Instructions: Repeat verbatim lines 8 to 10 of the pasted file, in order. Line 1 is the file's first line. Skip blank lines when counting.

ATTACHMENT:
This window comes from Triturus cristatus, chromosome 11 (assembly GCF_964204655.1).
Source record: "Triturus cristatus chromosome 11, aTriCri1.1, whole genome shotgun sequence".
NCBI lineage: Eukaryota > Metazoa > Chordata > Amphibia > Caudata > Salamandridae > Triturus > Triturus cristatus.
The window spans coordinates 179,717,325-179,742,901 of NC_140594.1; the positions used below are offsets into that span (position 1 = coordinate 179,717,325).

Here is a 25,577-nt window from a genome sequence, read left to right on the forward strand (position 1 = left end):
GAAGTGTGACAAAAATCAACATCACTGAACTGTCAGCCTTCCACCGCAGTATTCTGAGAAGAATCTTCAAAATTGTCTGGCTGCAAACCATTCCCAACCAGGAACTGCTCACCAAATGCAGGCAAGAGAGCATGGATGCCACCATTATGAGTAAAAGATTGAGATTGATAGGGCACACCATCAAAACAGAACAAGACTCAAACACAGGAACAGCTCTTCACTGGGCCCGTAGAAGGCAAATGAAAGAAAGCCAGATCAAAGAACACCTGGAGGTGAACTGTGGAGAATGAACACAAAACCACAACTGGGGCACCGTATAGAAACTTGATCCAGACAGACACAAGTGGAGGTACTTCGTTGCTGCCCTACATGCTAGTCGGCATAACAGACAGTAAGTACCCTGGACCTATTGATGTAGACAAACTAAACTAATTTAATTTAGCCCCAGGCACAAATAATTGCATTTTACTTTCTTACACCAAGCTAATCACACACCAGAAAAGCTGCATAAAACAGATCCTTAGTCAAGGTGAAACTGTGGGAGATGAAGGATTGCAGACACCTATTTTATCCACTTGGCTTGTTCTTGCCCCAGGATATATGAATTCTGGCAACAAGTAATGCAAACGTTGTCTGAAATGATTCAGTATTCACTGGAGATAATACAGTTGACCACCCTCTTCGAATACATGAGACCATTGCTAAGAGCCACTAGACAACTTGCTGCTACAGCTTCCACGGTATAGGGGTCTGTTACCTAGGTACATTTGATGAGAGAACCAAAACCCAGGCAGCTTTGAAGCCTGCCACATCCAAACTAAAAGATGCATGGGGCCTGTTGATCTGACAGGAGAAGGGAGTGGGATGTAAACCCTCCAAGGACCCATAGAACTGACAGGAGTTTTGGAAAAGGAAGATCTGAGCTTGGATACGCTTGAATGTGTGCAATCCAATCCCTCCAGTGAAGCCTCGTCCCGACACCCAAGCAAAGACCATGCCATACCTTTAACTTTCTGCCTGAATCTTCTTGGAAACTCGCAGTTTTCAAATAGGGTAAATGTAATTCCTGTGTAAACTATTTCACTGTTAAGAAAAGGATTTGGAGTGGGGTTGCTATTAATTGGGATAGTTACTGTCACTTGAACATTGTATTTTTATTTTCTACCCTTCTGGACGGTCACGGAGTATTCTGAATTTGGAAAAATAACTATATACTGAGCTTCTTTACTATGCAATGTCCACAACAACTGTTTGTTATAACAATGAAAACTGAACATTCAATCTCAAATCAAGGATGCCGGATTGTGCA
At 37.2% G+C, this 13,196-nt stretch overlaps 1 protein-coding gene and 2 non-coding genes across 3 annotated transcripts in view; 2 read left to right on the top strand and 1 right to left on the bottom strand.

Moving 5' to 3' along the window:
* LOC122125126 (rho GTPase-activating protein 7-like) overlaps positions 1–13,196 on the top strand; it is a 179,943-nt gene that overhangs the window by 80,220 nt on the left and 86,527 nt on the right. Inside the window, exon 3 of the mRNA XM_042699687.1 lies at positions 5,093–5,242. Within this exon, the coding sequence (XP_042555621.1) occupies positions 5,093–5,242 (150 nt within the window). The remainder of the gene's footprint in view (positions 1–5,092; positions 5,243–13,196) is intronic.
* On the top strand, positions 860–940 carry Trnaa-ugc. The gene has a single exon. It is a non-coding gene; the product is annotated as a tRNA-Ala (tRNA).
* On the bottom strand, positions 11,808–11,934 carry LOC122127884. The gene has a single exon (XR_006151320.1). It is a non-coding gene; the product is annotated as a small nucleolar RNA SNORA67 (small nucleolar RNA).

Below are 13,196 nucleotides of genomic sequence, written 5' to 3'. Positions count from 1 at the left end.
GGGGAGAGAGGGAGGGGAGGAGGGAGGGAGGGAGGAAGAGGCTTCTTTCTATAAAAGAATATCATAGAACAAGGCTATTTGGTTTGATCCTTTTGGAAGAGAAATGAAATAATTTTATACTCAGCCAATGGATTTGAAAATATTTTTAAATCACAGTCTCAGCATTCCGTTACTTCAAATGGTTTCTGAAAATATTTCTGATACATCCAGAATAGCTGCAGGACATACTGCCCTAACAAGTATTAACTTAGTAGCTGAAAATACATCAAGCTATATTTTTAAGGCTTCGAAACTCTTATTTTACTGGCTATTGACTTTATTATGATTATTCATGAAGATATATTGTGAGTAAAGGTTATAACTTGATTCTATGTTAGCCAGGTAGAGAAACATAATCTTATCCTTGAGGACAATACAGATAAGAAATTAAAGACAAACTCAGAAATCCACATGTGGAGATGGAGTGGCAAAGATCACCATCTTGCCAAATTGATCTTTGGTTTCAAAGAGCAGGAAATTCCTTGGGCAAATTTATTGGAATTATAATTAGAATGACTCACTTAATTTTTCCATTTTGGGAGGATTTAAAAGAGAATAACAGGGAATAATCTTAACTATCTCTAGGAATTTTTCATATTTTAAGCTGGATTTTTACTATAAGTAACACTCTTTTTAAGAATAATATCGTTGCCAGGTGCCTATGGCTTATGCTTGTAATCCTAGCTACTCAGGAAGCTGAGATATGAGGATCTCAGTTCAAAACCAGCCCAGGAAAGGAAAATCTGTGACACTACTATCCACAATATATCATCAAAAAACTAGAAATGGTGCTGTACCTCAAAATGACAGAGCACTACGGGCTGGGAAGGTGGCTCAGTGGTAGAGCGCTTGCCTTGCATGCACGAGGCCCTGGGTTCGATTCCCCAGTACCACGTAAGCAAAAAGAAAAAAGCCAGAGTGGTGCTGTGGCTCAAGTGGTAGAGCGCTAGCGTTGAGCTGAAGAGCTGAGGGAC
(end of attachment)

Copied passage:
Moving 5' to 3' along the window:
* LOC122125126 (rho GTPase-activating protein 7-like) overlaps positions 1–13,196 on the top strand; it is a 179,943-nt gene that overhangs the window by 80,220 nt on the left and 86,527 nt on the right. Inside the window, exon 3 of the mRNA XM_042699687.1 lies at positions 5,093–5,242. Within this exon, the coding sequence (XP_042555621.1) occupies positions 5,093–5,242 (150 nt within the window). The remainder of the gene's footprint in view (positions 1–5,092; positions 5,243–13,196) is intronic.
* On the top strand, positions 860–940 carry Trnaa-ugc. The gene has a single exon. It is a non-coding gene; the product is annotated as a tRNA-Ala (tRNA).